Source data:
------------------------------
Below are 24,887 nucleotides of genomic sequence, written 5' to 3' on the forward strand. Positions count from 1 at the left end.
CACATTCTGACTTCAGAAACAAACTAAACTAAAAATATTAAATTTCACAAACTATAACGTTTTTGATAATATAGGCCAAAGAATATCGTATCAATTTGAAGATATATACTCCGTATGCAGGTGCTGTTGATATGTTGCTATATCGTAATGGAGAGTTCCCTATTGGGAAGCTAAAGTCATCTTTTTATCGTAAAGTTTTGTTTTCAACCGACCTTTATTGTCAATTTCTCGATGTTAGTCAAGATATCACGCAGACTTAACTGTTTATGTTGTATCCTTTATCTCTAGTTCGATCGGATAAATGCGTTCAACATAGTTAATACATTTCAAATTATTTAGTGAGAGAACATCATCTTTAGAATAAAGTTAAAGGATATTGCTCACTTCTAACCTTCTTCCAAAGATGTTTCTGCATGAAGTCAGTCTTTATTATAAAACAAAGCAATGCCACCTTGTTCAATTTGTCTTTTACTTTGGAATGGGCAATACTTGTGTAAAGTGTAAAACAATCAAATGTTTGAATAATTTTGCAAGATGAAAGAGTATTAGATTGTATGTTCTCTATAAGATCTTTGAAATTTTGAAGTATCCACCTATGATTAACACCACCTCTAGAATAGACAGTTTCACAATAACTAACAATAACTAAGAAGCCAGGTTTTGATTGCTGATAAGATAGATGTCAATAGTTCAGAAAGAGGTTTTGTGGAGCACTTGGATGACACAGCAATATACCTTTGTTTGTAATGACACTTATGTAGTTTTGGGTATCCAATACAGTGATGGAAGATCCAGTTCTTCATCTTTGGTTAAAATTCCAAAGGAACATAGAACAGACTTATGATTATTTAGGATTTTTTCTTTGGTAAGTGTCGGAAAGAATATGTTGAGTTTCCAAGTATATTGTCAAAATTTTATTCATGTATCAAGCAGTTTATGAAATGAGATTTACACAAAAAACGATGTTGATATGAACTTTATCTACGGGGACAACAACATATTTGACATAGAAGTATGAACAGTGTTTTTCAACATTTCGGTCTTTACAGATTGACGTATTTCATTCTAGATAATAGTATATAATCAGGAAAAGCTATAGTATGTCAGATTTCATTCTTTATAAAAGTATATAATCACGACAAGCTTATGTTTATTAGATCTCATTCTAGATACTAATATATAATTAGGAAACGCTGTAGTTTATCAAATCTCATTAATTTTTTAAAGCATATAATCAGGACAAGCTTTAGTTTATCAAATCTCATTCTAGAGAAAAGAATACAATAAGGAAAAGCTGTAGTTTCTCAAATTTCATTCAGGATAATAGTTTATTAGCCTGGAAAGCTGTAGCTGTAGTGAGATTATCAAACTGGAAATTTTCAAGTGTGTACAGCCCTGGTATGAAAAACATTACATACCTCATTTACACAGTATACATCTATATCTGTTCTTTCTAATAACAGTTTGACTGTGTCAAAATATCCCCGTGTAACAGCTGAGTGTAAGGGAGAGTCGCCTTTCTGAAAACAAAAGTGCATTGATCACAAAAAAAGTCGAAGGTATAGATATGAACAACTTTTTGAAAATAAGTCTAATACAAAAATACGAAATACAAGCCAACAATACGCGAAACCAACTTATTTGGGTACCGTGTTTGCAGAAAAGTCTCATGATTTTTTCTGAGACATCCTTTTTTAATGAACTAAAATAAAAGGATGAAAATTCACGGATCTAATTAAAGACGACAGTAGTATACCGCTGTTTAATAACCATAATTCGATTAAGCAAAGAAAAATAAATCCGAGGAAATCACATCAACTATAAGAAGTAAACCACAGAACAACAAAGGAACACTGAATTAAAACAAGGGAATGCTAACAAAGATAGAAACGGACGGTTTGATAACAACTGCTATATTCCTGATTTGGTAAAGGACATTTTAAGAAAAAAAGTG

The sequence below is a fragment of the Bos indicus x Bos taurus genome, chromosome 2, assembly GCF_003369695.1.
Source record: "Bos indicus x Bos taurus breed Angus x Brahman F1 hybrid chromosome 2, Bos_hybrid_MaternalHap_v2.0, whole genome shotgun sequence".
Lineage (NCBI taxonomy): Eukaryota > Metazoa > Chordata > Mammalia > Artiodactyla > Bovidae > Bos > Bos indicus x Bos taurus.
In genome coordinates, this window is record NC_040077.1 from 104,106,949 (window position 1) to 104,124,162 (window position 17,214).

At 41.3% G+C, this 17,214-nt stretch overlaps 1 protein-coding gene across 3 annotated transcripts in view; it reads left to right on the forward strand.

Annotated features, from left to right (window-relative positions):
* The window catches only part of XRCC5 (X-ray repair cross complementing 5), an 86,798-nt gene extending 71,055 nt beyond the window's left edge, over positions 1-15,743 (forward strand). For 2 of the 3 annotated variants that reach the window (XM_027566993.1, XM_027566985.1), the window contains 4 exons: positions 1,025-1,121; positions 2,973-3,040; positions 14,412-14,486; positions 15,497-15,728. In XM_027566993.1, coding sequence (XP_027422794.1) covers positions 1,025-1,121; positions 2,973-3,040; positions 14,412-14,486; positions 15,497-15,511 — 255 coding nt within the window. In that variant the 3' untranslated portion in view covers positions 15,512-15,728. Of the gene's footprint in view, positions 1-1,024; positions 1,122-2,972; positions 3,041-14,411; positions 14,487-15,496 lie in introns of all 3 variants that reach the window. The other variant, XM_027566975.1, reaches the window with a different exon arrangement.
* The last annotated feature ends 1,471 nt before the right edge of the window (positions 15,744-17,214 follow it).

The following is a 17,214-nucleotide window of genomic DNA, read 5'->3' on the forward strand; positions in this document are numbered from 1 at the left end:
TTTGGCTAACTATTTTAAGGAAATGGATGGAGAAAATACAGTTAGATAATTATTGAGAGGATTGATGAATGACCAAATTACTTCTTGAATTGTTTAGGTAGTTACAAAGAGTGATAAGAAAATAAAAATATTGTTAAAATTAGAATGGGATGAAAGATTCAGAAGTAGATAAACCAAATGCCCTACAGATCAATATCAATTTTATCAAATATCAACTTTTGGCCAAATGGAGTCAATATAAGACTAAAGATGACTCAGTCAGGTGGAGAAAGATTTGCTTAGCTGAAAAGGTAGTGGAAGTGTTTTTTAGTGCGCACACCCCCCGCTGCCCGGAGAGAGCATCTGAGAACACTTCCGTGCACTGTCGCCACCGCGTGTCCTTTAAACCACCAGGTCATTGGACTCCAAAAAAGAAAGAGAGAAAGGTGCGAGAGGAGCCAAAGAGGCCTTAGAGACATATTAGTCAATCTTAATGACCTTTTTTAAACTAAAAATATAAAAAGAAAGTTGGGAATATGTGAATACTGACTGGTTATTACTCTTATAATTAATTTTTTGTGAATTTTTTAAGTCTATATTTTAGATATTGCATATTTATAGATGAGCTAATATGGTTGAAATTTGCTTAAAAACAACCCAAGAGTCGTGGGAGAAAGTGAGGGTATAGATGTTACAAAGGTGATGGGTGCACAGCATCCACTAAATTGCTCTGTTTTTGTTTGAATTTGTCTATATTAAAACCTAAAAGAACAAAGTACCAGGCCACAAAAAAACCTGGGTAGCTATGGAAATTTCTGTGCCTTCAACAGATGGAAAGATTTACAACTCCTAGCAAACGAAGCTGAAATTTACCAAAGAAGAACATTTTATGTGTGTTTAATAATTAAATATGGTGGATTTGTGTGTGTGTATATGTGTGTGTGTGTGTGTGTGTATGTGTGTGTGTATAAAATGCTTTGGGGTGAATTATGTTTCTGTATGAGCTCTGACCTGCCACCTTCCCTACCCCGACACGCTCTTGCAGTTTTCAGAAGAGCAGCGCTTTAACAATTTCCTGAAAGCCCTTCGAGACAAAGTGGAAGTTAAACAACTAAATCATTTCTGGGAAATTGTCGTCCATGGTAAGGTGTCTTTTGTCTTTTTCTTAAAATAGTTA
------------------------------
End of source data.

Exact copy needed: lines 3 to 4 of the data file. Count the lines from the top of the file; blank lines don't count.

The sequence below is a fragment of the Bos indicus x Bos taurus genome, chromosome 2, assembly GCF_003369695.1.
Source record: "Bos indicus x Bos taurus breed Angus x Brahman F1 hybrid chromosome 2, Bos_hybrid_MaternalHap_v2.0, whole genome shotgun sequence".